October 22nd was Campus Sustainability Day, a day established in 2003 to reflect on the success of the sustainability movement in higher education. Sponsored by Second Nature and a number of other organizations, the theme of this year’s Campus Sustainability Day was “Empowering Change on Campus and in the Community.”

CSD2014Colleges and universities from across the country were invited to participate in Campus Sustainability Day by hosting their own events recognizing the successes, challenges, and innovations of sustainability on their campus. A video hosted by Second Nature, which featured many leaders in higher education, was also produced for schools to share with their campus communities.

LIU Post used Campus Sustainability Day as an opportunity to promote two of its newly established sustainability initiatives – Zipcar and I Love New York Water. In fact, both initiatives launched that day and students from the Student Government Association and the Sustainability Committee helped spread the news by distributing sustainable swag, including Zipcar pens, I Love New York Water stickers, and free reusable water bottles.

PostZipCarZipcar, a car sharing service, is a sustainable alternative to traditional car ownership. In fact, every Zipcar takes 10-15 personally owned vehicles off the road. Members also pay only for the time that they use the vehicle and have no responsibility for additional costs associated with car ownership, such as gas, insurance, parking, registration and maintenance.

It’s literally “Wheels When You Want Them,” hence why that’s their slogan.

If you’re interested in reserving one of the Zipcars on campus, you can do so online by visiting here.

I Love NY Water is a campaign promoting the benefits of New York’s #1 resource: our tap water. Their goal is to promote the use of reusable water bottles and raise awareness about the real costs associated with disposable bottled water. “Refills, not Landfills” as their motto suggests. In addition to receiving a free reusable water bottle with an I Love NY Water sticker already on it, students were encouraged to take a picture of them using the bottle and post it to social media using the hashtag #ILoveNYWater.

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To request your own I Love New York Water sticker, fill out the online form here.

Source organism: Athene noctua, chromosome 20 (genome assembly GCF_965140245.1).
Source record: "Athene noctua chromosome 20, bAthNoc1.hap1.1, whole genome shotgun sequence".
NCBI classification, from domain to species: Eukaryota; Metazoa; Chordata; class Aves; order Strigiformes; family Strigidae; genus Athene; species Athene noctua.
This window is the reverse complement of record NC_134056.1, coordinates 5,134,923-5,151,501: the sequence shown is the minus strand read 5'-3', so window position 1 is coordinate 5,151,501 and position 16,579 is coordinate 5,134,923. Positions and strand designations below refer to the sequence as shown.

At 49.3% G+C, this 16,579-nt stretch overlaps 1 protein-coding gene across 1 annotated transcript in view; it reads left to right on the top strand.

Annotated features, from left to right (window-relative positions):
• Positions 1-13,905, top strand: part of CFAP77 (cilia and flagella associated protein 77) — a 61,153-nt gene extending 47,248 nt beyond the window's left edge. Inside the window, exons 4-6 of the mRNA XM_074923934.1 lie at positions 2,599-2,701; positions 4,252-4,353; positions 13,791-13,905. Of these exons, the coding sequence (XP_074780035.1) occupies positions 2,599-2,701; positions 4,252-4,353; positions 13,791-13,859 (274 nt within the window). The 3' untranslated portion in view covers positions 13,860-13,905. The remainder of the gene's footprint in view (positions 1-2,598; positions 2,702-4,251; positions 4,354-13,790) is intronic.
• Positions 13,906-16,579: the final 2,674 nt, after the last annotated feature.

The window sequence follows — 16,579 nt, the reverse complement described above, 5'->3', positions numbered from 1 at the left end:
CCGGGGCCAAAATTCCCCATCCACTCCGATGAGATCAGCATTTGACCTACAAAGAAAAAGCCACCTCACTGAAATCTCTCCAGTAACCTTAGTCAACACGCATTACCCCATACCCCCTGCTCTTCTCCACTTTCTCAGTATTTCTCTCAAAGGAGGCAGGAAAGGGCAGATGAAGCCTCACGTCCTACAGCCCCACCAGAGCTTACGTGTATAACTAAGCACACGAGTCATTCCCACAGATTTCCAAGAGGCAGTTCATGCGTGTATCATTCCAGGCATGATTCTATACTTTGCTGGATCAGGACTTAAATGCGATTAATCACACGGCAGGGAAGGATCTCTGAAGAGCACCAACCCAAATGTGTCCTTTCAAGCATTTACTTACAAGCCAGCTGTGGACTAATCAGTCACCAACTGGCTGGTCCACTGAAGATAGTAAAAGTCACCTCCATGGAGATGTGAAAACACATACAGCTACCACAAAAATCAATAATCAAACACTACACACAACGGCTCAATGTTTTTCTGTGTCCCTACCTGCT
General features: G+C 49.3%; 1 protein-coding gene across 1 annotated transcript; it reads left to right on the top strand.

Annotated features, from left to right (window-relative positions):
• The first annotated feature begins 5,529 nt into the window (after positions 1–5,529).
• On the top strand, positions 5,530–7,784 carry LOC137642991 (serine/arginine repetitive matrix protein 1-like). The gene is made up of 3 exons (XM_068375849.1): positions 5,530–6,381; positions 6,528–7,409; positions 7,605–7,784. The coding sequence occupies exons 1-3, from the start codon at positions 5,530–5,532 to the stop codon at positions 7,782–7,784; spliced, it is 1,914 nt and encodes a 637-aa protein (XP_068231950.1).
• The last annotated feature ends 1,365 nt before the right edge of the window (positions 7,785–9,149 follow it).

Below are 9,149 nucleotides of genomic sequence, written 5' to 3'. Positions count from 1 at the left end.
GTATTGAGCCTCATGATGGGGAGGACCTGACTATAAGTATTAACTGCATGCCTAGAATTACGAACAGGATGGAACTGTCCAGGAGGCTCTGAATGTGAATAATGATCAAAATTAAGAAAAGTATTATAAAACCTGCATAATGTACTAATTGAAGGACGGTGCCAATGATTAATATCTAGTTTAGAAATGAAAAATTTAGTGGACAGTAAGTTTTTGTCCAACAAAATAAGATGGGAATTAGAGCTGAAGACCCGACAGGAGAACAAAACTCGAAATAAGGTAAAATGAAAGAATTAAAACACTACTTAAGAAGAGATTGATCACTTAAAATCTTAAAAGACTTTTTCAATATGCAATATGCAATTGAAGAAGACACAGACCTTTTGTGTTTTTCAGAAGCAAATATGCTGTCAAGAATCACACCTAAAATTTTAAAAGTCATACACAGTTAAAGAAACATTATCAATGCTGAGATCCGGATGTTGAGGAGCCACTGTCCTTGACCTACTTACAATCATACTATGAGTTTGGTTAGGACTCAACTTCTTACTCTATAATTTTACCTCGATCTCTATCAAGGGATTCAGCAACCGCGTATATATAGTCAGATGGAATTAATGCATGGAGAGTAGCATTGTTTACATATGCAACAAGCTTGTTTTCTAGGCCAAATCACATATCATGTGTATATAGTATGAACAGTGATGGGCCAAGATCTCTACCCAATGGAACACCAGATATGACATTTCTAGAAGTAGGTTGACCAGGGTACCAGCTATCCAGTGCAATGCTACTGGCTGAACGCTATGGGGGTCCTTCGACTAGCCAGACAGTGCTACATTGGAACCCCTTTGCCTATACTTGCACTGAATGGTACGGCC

I hope you will join me in going green at LIU Post and take part in the much larger campus sustainability movement!

Getting to The Red Carpet: My Journey With Blue Wrap

By: Joanna Del Giudice, Owner, Uniquely Dipherent by Joanna Stella,      LIU Post Alum (BFA, 2011, MA, 2013)

I am an artist, teacher, and entrepreneur. During my free time, I am determined to save the world with my art, one stitch at a time.

One day, as I was browsing the web for different art opportunities, I stumbled across “Project Blue Wrap,” a name that reminded me of the popular TV show Project Runway, which, incidentally, many people had encouraged me to be a part of. However, the time restraints set forth in each competition wouldn’t have worked for me as it takes me over 100 hours to complete one full ensemble with the crochet technique that I use.

Intrigued by the name, I decided to check it out and discovered that it was indeed a competition that I could enter. The competition entailed using hospital blue wrap to make a dress and the chosen finalists would have their dresses featured on the runway at DC Fashion Week in Washington, DC. According to Inova, the hospital system that sponsors Project Blue Wrap, “blue wrap is a recyclable plastic fabric that is used to maintain the sterility of its contents – most often, surgical instruments and kits. None of the blue wrap used for Project Blue Wrap has ever been in contact with any patients and would otherwise be recycled.”

Immediately after researching this new opportunity, I reached out to a friend who works at John T. Mather Memorial Hospital to see if she could inquire about having them sponsor me, in addition to providing me with recycled blue wrap. Mather Hospital agreed and I acquired about 6 sheets. This proved to be easy; the hardest part was yet to come.

For me, the most difficult part for this competition was coming up with a design concept. In each of my works, I always like to have meaning, so ultimately, I decided to be inspired by the Forget-Me-Not flowers. I chose them because they were my college roommate’s favorite flower and her father had recently passed away, so I wanted to make a dress inspired by her.

I cut up the blue wrap into thin strips (that way it would act as yarn) and I began crocheting…